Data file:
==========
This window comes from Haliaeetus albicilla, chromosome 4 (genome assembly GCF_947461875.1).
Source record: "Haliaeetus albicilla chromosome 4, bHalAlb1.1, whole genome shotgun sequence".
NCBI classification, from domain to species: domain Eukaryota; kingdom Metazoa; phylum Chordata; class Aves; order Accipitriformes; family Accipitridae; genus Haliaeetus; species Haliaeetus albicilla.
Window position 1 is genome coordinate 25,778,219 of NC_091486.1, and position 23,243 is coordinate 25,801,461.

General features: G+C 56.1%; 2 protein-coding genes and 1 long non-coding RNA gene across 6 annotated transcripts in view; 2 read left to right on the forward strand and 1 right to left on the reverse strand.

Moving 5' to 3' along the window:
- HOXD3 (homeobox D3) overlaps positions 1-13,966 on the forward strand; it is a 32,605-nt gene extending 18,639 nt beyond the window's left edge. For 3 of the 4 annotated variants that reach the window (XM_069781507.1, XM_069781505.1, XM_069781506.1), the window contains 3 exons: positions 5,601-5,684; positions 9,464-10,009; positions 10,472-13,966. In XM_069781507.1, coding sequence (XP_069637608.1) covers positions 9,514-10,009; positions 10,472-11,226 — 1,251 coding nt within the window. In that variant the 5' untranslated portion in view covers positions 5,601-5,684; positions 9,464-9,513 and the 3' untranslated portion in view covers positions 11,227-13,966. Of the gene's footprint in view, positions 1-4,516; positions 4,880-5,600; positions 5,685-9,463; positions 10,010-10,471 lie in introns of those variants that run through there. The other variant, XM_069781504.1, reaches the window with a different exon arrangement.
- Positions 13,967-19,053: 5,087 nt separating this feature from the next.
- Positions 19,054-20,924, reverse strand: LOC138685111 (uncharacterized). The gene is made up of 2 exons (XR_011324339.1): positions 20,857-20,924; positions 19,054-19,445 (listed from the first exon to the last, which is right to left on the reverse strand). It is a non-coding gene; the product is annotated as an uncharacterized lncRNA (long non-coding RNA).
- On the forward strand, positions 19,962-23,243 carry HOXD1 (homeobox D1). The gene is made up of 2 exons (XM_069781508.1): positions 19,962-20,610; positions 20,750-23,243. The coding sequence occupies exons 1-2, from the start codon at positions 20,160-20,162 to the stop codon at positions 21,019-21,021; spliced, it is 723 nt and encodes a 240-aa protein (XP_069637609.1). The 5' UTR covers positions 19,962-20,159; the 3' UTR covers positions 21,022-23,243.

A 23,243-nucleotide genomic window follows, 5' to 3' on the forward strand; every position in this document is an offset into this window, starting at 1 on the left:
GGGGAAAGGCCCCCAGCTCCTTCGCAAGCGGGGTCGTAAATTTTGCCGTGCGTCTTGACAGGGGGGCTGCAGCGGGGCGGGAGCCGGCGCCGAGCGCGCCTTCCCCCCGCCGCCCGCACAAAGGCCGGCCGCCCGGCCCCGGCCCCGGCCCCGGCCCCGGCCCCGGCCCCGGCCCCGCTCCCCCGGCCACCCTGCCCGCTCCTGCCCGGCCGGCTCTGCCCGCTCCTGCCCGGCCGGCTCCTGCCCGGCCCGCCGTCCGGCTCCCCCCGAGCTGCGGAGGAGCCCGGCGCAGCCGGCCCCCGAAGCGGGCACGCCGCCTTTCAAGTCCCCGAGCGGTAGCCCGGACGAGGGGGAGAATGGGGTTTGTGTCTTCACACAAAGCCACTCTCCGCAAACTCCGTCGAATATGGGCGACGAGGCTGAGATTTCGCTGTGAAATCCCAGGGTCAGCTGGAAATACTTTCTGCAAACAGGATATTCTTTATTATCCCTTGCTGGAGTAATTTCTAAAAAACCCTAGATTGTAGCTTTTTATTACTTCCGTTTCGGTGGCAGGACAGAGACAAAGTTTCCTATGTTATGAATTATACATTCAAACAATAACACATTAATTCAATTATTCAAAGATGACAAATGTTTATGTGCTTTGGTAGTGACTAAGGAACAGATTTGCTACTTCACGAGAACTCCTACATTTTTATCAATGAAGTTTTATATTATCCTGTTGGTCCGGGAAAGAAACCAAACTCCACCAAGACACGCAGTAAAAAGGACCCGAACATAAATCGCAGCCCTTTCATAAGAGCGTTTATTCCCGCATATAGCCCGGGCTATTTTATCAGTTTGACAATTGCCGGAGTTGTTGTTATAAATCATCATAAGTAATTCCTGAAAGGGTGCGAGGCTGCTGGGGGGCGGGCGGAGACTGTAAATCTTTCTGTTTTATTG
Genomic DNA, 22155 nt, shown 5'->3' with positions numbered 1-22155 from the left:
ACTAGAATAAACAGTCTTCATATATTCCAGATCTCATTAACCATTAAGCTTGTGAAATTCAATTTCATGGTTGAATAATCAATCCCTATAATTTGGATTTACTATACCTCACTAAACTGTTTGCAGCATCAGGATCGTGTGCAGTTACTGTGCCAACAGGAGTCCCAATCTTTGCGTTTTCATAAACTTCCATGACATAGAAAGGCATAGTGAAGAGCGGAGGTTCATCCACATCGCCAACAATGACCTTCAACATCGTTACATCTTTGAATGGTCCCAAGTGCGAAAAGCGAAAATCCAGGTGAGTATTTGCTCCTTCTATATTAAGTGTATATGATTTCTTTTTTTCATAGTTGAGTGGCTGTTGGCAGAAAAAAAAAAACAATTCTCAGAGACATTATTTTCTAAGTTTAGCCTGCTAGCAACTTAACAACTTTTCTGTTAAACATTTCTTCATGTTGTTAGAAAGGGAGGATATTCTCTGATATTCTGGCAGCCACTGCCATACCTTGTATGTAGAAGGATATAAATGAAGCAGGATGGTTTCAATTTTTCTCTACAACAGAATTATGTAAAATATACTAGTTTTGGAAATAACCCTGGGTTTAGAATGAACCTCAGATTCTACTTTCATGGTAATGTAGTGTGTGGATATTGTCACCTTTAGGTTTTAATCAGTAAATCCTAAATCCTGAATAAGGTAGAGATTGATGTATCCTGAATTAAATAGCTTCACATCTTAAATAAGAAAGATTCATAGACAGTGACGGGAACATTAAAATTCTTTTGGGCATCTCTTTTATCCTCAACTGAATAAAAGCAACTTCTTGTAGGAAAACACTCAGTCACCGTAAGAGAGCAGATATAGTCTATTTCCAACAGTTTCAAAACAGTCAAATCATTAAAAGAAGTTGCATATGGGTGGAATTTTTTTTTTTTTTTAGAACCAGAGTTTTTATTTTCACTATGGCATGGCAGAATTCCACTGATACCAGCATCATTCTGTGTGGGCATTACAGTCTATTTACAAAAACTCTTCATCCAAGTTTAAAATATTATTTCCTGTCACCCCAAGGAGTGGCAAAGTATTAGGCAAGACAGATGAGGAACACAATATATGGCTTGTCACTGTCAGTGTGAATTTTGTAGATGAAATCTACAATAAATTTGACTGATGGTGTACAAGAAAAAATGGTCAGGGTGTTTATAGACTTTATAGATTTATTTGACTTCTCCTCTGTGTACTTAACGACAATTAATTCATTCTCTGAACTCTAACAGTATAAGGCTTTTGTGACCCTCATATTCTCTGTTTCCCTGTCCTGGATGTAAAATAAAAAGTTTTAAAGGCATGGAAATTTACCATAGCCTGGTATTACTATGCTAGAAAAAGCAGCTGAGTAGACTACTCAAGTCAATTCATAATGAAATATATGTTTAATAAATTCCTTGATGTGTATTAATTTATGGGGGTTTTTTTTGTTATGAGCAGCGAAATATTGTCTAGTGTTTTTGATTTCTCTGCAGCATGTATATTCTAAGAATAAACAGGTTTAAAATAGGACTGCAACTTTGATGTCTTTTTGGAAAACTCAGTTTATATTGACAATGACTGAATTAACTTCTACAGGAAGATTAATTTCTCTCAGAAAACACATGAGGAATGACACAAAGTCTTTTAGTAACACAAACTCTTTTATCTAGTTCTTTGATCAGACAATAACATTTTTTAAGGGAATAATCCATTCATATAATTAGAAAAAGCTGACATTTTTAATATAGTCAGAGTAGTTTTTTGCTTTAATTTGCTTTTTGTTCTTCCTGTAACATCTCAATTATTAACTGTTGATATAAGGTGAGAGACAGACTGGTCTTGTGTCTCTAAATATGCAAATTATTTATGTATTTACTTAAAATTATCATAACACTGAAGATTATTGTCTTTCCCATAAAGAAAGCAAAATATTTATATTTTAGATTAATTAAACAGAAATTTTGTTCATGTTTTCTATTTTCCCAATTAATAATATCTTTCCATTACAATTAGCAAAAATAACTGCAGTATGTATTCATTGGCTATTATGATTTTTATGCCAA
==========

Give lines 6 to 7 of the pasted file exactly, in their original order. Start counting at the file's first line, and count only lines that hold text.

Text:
Moving 5' to 3' along the window:
- HOXD3 (homeobox D3) overlaps positions 1-13,966 on the forward strand; it is a 32,605-nt gene extending 18,639 nt beyond the window's left edge. For 3 of the 4 annotated variants that reach the window (XM_069781507.1, XM_069781505.1, XM_069781506.1), the window contains 3 exons: positions 5,601-5,684; positions 9,464-10,009; positions 10,472-13,966. In XM_069781507.1, coding sequence (XP_069637608.1) covers positions 9,514-10,009; positions 10,472-11,226 — 1,251 coding nt within the window. In that variant the 5' untranslated portion in view covers positions 5,601-5,684; positions 9,464-9,513 and the 3' untranslated portion in view covers positions 11,227-13,966. Of the gene's footprint in view, positions 1-4,516; positions 4,880-5,600; positions 5,685-9,463; positions 10,010-10,471 lie in introns of those variants that run through there. The other variant, XM_069781504.1, reaches the window with a different exon arrangement.